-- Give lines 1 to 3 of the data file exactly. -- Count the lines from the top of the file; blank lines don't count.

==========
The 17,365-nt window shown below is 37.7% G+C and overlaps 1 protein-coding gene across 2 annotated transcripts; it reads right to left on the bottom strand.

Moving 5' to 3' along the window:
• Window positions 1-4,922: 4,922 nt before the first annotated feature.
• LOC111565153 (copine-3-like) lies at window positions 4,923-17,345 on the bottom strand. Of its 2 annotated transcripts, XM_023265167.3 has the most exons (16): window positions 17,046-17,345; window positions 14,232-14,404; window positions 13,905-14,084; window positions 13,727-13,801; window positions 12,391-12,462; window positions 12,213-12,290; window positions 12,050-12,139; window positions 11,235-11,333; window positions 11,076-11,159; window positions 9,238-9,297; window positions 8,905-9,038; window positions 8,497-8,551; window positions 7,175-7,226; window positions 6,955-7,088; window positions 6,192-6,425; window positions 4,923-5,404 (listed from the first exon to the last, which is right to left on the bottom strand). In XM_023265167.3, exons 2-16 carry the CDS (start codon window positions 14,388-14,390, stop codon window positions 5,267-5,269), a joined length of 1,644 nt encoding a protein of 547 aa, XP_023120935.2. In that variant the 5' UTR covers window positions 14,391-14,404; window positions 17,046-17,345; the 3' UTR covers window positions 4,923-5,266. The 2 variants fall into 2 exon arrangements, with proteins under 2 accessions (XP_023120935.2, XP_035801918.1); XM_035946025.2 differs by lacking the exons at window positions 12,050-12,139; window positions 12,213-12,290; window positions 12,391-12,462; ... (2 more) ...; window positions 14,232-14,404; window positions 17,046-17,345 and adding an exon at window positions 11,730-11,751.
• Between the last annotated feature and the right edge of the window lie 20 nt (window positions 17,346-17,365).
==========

The 17,365-nt window shown below is 37.7% G+C and overlaps 1 protein-coding gene across 2 annotated transcripts; it reads right to left on the bottom strand.

Moving 5' to 3' along the window:
• Window positions 1-4,922: 4,922 nt before the first annotated feature.